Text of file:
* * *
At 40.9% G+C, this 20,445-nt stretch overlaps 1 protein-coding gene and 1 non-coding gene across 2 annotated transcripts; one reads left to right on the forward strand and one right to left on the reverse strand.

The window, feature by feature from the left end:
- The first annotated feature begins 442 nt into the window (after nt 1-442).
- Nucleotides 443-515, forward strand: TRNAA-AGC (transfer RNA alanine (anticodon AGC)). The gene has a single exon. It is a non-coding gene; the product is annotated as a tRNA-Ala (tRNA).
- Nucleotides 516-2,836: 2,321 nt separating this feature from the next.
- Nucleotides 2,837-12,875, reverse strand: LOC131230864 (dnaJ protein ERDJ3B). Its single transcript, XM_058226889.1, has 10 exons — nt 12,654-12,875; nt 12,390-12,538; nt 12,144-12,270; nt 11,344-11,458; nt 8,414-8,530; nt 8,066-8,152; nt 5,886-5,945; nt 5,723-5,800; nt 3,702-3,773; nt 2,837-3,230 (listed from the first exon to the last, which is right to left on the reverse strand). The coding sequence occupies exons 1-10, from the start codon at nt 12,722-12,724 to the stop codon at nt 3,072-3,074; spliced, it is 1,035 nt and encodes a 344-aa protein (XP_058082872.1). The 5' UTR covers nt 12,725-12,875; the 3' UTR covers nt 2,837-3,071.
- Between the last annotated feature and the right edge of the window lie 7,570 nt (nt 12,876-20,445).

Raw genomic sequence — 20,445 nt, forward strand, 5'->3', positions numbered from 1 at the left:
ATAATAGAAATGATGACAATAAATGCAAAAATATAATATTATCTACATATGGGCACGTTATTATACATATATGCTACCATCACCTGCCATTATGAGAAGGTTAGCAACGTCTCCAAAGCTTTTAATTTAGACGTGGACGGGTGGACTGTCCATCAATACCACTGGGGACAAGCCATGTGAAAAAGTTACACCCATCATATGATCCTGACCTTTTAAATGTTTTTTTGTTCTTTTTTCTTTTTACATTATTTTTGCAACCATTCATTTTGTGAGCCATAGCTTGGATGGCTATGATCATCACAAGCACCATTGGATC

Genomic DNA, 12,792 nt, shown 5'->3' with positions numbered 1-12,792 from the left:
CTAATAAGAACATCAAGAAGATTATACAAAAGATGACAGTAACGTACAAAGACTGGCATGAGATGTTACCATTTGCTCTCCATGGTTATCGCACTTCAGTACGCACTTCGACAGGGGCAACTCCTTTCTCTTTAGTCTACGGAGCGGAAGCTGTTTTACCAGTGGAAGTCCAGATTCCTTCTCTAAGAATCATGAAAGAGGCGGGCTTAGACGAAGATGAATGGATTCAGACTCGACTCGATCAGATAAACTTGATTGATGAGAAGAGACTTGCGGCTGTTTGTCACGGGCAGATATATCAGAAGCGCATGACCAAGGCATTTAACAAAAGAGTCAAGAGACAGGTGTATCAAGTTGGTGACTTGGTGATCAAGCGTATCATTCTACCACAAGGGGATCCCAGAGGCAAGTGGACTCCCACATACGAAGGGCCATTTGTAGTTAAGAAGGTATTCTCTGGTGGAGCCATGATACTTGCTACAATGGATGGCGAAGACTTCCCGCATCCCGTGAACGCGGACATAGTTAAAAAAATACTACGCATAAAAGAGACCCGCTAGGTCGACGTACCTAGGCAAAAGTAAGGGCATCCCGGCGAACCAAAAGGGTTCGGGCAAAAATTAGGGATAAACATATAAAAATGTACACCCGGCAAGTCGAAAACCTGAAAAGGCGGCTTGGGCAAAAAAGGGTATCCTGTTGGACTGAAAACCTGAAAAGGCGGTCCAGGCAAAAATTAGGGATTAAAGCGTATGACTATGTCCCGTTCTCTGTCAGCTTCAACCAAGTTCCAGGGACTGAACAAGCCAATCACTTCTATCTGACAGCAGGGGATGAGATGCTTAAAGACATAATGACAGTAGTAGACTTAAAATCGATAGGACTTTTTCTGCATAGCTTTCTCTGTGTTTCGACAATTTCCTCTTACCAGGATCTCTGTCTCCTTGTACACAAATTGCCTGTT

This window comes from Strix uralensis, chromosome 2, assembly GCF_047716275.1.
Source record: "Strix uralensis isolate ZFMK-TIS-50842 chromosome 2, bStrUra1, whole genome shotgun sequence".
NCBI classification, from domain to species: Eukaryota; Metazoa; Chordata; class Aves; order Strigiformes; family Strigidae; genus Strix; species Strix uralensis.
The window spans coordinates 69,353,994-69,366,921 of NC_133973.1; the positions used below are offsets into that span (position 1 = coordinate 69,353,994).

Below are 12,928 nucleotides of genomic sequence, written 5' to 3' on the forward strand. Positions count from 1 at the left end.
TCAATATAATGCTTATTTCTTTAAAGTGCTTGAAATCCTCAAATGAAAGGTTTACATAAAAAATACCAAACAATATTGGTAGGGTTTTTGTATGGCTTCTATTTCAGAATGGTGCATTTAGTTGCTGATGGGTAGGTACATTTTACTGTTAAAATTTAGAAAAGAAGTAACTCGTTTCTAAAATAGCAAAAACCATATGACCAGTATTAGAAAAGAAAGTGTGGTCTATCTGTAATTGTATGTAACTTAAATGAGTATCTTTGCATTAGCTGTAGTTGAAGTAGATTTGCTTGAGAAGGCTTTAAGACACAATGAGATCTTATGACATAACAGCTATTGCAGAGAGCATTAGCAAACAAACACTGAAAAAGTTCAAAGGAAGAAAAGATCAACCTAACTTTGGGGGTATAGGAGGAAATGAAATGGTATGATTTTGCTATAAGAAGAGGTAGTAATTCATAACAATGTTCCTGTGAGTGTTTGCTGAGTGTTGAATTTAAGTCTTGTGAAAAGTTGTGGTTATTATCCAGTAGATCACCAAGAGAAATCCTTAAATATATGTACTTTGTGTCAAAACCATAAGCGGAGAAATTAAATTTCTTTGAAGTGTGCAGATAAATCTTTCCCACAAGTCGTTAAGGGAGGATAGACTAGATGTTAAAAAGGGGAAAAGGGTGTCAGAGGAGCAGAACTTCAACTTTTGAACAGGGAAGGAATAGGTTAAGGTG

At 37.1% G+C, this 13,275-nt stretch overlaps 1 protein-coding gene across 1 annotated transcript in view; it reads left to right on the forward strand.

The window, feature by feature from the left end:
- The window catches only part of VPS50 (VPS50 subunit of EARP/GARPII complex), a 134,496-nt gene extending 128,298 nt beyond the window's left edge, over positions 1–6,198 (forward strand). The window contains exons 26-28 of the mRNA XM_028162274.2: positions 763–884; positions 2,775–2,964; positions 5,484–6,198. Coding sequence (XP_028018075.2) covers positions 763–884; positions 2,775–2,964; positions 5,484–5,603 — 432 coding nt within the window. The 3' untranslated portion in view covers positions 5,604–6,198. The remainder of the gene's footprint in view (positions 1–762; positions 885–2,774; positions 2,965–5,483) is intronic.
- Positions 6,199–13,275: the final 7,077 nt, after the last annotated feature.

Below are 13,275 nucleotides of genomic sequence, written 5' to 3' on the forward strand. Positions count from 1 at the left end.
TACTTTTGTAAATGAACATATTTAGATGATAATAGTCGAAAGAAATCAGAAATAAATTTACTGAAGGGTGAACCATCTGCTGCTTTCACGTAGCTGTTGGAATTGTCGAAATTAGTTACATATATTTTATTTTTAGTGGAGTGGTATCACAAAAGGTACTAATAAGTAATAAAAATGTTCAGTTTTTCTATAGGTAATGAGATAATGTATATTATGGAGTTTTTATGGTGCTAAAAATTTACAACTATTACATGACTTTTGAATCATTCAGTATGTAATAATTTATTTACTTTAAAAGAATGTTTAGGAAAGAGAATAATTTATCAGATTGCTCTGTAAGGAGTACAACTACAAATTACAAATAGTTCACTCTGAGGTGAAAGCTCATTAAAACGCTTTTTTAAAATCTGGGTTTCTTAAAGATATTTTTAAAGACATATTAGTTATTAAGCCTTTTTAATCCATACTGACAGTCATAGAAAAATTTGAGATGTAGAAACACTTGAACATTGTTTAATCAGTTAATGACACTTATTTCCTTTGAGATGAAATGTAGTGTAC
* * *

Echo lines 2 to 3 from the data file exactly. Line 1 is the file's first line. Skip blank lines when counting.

The window, feature by feature from the left end:
- The first annotated feature begins 442 nt into the window (after nt 1-442).